NYT > Science
This isn’t science fiction. A number of start-ups as well as big aerospace firms are trying to build personal aircraft you could fly around town.
Research shows treatment for substance abuse disorders is a great value for society, but many programs have long waiting lists.
Kuki Gallmann was wounded in an attack that may be part of a wider problem in which farmers have been terrorized by herders who want more land to graze their animals.
Think you know your racial background? A communications studies project involving ancestry DNA testing has led to interesting conversations on identity.
Thousands of scientists and science enthusiasts took to the streets in Washington and around the world on Saturday to protest.
The spacecraft is set to venture into the gap between Saturn and its innermost ring 22 times until Sept. 15, then crash into the planet.
Shadow three scientists as they work with wolves and butterflies, DNA and tide pools before they attend one of the March for Science demonstrations around the country.
Climate change is altering the environment in ways that increase the potential for viruses like Zika.
The large crystals, and perhaps life forms within, may be scattered around by a whirlwind that a geologist calls a gravel devil.
A founder of modern forensic psychiatry, Dr. Sadoff once estimated that he had evaluated as many as 10,000 defendants in criminal cases.
Naked mole rats flip a metabolic switch to last for hours in oxygen levels that would kill other mammals. They can last 18 minutes with zero oxygen.
The renowned birder recommends Ecuador and Uganda, as well as Cape May in New Jersey. His favorite place is the Malheur refuge in Oregon.
The asteroid, 2014 JO25, which is approximately 2,000 feet end-to-end, was about 1.1 million miles away when it passed by on Wednesday morning.
A new study found that a major ocean current is carrying plastic from the North Atlantic to the Greenland and Barents seas, and leaving it there.
A groundbreaking study has found that genetic variations in mice are linked to parental care and monogamy, the first time such a link has been found in mammals.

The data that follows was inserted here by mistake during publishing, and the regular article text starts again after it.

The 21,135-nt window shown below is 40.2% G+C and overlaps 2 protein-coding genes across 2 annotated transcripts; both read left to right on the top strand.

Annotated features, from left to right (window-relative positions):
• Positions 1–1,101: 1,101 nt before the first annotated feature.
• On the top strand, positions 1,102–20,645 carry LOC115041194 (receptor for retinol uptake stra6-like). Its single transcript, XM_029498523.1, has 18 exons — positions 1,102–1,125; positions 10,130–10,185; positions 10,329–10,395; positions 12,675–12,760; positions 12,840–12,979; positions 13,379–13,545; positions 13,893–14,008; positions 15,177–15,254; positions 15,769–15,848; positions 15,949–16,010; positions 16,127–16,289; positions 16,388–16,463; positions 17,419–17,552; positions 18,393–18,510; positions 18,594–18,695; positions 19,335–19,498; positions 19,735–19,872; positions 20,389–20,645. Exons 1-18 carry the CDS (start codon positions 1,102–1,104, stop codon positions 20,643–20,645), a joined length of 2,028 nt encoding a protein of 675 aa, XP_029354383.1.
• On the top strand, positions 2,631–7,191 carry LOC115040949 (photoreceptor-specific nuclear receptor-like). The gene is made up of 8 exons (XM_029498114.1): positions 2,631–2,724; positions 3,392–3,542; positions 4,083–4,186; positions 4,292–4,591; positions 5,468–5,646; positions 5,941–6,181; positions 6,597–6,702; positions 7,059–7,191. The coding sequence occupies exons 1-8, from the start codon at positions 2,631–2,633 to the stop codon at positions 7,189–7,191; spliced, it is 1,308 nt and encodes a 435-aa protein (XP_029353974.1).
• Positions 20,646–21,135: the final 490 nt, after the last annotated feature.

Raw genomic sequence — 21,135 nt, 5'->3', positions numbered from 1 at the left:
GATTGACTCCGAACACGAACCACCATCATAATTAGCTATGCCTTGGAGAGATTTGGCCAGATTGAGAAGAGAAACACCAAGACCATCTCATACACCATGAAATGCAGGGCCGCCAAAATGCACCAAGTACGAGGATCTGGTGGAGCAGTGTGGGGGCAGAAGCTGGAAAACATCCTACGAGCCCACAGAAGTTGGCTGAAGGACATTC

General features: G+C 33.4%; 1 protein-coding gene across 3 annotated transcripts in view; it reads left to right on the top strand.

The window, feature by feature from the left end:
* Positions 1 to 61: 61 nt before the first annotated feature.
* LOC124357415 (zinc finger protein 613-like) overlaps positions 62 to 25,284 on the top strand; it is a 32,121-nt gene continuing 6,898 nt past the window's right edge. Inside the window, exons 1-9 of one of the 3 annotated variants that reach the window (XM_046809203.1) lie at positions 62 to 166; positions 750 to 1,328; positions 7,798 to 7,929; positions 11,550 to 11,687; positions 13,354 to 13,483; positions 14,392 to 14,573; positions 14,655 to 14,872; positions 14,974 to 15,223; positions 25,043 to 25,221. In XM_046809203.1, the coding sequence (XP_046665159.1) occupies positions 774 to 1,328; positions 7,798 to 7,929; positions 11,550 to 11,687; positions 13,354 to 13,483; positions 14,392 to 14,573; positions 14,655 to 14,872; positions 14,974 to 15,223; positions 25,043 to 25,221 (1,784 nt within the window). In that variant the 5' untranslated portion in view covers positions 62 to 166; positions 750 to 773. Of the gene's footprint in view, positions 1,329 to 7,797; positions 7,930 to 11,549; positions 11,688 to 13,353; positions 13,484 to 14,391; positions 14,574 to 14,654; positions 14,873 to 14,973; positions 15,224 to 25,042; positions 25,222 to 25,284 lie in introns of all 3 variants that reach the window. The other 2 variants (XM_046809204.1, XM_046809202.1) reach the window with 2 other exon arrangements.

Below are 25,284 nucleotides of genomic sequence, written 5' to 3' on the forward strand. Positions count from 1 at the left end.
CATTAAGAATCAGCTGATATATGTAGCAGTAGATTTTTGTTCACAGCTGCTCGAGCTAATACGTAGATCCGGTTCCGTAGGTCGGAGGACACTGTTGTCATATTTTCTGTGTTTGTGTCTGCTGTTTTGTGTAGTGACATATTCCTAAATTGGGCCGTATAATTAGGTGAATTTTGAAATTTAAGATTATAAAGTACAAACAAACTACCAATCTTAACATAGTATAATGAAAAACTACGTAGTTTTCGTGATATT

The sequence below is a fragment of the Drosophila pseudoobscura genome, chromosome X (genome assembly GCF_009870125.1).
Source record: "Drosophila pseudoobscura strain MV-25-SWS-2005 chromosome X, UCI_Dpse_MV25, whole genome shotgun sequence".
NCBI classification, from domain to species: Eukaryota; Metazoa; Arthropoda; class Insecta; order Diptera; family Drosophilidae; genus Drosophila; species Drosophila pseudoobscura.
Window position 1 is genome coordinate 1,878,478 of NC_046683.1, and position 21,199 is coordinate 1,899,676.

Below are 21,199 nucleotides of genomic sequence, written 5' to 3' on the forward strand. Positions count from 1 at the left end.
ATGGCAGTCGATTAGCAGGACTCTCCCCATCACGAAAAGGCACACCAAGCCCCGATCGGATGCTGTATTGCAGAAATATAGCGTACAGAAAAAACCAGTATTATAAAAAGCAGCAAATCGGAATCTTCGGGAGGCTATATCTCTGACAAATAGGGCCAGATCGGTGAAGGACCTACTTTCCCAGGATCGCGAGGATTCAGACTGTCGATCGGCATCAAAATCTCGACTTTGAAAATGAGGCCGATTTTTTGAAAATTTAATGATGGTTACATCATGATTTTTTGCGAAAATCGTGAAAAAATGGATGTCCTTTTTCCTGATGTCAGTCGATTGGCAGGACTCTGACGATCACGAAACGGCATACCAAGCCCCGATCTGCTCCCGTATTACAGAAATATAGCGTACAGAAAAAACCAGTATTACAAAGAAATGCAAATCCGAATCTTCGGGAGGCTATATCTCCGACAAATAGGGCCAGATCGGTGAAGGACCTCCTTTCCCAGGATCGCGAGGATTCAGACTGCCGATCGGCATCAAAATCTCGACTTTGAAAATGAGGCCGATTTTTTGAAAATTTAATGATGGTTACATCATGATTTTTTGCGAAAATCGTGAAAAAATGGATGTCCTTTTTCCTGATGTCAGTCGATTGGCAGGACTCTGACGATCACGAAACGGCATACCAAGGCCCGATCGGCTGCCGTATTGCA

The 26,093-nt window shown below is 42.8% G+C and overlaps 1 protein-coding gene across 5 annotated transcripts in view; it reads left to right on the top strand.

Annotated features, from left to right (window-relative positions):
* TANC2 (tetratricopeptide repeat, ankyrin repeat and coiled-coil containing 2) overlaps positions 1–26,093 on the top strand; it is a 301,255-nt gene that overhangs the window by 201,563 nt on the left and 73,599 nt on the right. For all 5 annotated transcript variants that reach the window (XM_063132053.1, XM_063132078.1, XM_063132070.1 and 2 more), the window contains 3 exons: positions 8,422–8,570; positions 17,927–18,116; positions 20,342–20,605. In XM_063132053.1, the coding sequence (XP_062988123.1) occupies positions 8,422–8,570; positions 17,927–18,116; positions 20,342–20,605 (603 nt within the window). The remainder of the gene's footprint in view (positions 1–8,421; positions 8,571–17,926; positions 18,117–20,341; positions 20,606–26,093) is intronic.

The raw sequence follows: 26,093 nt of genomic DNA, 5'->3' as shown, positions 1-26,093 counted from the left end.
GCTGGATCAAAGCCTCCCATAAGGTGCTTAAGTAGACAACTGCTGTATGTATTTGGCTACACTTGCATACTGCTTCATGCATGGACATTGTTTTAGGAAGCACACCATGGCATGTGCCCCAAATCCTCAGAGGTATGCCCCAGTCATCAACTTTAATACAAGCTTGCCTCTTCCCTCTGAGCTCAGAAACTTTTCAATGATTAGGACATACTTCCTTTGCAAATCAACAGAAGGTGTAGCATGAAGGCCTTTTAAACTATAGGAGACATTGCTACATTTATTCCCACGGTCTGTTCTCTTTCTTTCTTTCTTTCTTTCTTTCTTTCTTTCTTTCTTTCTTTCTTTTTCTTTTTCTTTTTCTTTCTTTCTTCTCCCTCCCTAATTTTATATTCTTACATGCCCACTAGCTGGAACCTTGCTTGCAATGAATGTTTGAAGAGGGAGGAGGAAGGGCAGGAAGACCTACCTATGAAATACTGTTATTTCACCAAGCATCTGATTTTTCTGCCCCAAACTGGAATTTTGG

The planet, about 40 light years from Earth, is close enough that astronomers hope they will someday be able to probe its atmosphere for signs of water or other evidence of suitability for life.
Researchers think 3-D printing may make it cheaper and easier to create glass objects, from skyscraper facades to tiny devices used in research.
Climate displacement is becoming one of the world’s most powerful — and destabilizing — geopolitical forces.
Insurers have been closely watching as President Trump and congressional lawmakers debate the future of subsidies that help lower deductibles and co-payments.
It’s actually a clam, it lives on sulfur and researchers have studied a living specimen for the first time.
In this 360° video, get an up-close look at how a dung beetle in Laikipia, Kenya, prepares a meal.
Scientists are investigating whether releasing tons of particulates into the atmosphere might be good for the planet. Not everyone thinks this is a good idea.
Along parts of the East Coast, the entire system of insuring coastal property is beginning to break down.
On Saturday scientists and their advocates are expected to fill streets in more than 500 cities. But what they do next is just as important.
In remarks submitted to The Times, some said the president’s posture toward science demanded a response, but others worried about the politicization of science.
The percentage of scientists aged 55 and older nearly doubled from 1993 to 2008, amid concerns that young researchers are getting crowded out.
San Francisco’s Young Adult Court, created in 2015, is based on recent research suggesting that brain development extends beyond age 18, into the 20s.
A new series on the National Geographic Channel introduces viewers to the man behind the cuddly accent and the curvatures of space-time.
Birds that migrate early and start producing offspring may find their nests overtaken by larger birds that nest later, a wildlife biologist says.